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In the grand scheme of ways one can use to torture oneself, having romantic feelings for a friend (we’re talking about a friend you see ALL THE TIME, not some random hi-five-in-a-bar kind of buddy) and doing nothing about it at the detriment of your mental and emotional well-being, tends to rank pretty high up there. Reasons (excuses? excuses!) for not doing anything can be and often are myriad: they are maybe involved with someone, you are maybe afraid to ruin the friendship, you are maybe bad at asking for things you want, you are maybe really into suffering (pick/choose/combine the above).But in the end, they all kind of lead to the fundamental issue of you being a “good person” who just happens to be (unwittingly? subconsciously? whatever!) into driving yourself insane fairly often (because, remember, we are talking about a friend you see ALL THE TIME here).

What If, a new romantic torture comedy which I SORT OF liked against my own best judgement,  features two such good persons (read: dyed-in-the-wool emotional masochists) who meet super cute at a party (a game of fridge magnet poetry anyone?), get to awkwardly but adorably know each other at that same party, and then, as he asks to hang out again – she informs him she has a boyfriend, but that she is in the market for some friends because somehow it is pretty hard for girls with boyfriends to make male friends (she quips, “You’d think it would be EASIER”). He, not wanting to risk not seeing her again, agrees.

From then on-they forge a sweet, banter-y, insta-friends relationship which serves to show that they are meant to be spending ALL their time together and everyone around them approaches varying stages of frustration that NOTHING is happening between them, and the two are just really working very hard not to ruin what they have.

At this point I should note that these two good persons (read: dyed-in-the-wool emotional masochists) are played by Daniel Radcliffe (an ex boy wizard) and Zoe Kazan (whose eyelashes and tiny nose and adorable bangs have spread their twee magic across everything from The Exploding Girl to Ruby Sparks in which, lest we forget, SHE PLAYED A DATING FANTASY). Plus, there are cute little animations throughout, endearing dressing room fumbles, innuendo-filled camping trips, adorable strolls in the rain, and all sorts of other manic pixie twee xxxtreme stuff happening throughout that make all that is going on on the screen start seeming A TINY bit like emotional torture for the viewer as well. If these people who have so clearly been genetically built for romantic love with their wide eyes, and fluttering everything can’t seem to be able to see romance staring squarely at their faces, then what kind of chance do the rest of us have?

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Of course, the game afoot is not equal. It never is. Radcliffe’s Wallace KNOWS he likes Kazan’s Chantry, but is afraid that being sexually forward will alienate her in case she doesn’t want exactly the same thing as him. Chantry, on the other hand, is a lifelong “make it work” kind of relationship gal (there is a memorable moment when she discloses that “no one ever broke up with anyone” in any of her previous dating lives) and is in pure, unadultured denial of what is happening to her.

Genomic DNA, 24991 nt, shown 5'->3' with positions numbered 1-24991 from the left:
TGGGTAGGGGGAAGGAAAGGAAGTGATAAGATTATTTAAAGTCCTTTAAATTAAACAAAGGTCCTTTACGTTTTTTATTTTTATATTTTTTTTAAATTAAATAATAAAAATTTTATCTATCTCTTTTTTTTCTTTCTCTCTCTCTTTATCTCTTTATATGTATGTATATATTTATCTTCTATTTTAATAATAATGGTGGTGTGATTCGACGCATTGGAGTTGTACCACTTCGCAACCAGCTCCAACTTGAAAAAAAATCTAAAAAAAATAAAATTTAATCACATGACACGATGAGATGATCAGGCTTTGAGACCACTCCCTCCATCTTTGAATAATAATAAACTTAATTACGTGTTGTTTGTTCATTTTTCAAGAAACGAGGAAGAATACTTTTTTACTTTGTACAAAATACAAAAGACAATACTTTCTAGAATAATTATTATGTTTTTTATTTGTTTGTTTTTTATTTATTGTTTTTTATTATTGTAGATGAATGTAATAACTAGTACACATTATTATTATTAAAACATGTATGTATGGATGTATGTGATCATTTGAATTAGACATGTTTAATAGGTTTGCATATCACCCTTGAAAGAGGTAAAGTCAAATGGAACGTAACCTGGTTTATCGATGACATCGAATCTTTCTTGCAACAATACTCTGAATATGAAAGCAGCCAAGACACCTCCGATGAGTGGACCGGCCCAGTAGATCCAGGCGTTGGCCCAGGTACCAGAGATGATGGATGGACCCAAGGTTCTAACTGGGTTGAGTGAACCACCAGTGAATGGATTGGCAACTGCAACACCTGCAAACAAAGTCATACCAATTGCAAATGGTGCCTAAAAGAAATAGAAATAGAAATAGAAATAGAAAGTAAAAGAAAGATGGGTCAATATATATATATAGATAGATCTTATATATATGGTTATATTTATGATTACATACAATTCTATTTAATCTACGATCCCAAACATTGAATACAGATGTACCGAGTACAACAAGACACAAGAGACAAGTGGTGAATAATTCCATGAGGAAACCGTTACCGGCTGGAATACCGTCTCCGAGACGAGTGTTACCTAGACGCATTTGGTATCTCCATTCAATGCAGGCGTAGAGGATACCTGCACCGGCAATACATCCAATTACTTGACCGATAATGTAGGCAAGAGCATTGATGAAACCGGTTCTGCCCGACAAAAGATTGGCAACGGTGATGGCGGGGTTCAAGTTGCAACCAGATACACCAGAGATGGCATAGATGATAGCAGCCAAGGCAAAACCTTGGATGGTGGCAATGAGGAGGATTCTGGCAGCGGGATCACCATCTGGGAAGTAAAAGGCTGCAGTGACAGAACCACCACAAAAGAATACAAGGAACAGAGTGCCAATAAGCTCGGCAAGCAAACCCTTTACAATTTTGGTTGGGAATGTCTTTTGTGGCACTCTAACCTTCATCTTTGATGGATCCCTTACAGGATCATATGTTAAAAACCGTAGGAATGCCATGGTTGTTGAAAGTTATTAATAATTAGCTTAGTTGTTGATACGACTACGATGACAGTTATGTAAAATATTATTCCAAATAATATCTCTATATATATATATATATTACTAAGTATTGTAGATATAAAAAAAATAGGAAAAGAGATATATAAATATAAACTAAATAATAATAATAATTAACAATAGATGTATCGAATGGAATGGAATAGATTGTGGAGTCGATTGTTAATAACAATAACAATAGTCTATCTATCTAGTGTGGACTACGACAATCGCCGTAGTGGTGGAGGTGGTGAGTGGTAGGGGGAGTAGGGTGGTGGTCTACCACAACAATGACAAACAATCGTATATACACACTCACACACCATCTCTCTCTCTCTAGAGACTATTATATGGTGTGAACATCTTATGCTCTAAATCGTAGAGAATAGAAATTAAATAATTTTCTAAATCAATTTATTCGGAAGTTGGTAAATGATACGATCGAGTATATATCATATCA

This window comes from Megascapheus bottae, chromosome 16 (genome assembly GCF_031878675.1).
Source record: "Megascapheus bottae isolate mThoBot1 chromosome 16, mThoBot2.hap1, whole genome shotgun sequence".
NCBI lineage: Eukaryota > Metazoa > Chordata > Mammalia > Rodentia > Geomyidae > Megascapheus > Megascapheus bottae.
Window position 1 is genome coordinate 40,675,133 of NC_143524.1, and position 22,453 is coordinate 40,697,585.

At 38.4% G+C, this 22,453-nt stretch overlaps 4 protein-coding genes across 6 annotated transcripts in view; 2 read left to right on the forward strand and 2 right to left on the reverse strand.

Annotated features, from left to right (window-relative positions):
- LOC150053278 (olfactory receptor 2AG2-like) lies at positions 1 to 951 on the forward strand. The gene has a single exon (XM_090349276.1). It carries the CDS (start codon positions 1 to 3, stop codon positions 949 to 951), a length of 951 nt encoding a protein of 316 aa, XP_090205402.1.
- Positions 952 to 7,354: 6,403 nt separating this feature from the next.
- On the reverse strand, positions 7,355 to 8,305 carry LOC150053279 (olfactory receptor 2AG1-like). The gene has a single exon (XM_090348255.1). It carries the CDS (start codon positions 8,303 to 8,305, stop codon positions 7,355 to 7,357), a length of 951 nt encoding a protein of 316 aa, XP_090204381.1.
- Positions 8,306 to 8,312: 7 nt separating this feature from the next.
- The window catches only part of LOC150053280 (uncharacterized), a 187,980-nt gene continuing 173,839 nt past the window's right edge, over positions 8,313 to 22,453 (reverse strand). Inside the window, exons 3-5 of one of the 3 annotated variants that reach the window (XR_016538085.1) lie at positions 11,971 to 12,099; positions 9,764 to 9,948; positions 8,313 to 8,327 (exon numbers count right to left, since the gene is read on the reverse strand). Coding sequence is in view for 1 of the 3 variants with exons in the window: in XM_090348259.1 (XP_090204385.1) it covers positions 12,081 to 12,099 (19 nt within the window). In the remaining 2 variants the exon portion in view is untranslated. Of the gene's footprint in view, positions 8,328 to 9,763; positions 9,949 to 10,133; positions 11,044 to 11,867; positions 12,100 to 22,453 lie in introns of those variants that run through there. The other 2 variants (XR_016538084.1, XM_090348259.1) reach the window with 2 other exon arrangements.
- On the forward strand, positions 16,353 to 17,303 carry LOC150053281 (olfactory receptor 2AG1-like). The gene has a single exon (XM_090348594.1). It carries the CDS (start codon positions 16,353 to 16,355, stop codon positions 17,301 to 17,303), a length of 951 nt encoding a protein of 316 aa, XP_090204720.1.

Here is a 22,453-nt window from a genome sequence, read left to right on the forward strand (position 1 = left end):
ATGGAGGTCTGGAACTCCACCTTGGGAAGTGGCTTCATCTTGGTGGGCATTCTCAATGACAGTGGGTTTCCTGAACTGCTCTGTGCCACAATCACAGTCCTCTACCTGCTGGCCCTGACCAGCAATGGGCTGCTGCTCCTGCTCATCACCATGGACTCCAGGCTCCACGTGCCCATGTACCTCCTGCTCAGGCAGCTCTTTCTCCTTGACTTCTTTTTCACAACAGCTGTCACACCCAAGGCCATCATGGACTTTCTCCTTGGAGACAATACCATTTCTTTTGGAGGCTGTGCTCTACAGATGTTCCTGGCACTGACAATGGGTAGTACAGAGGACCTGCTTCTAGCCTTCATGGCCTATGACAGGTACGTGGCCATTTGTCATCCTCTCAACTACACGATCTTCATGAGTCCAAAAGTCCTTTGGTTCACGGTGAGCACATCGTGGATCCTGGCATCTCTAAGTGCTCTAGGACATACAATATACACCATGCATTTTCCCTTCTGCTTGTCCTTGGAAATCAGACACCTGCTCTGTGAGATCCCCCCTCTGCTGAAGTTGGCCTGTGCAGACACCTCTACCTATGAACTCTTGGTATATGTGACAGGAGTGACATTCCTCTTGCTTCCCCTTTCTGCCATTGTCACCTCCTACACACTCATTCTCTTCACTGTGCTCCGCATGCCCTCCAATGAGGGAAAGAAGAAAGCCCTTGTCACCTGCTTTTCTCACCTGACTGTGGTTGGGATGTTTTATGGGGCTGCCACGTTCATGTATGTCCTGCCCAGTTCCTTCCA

Now, ask anyone, I am a big champion of both romantic comedies and platonic friendship. I do think they can be honest and true and without any side agendas whatsoever (just like really any other movie genre OR relationship), but around the one hour mark I sort of wanted to scream. At some point, this friendship ceases to be true because all anyone is thinking about are these feelings they’re not acting upon, and as such, they can’t ACTUALLY deal with each other the way honest-to-God platonic friends would. So to say that there is nothing happening FOR FEAR of things changing or loss of friendship is bullshit. THINGS HAVE ALREADY CHANGED! The fact that you’re not talking to (presumably) one of your best friends about what is occupying your brain and heart for most of the day is only changing and ruining it more. GET WITH IT.

(end rant)

Having said that, it is not that I didn’t enjoy myself: as all this is going on, plenty of amusing stuff is also filling up screen time. In the great tradition of not-quite-great rom coms (see No Strings Attached and Take Me Home Tonight, the previous effort of What If‘s director Michael Dowse) the supporting cast is where it is at: Girls‘ Adam Driver is there as Wallace’s best friend and Chantry’s cousin; Mackenzie Davis (last seen being very cool in That Awkward Moment) is his girlfriend who meet the same night Wallace and Chantry do; the primal fire and happiness of their relationship serving as a great contrast to the forced G ratedness of our leads. And yes, those two leads ARE people you want to root for (even if it is while fighting the urge to SHAKE SOME SENSE INTO THEM). The dialogue is cute and quippy; there is a whole running thing about poop and Fool’s Gold sandwiches that, while almost unsufferably cute, manages to actually be charming.

You and your tortured heart have been warned.


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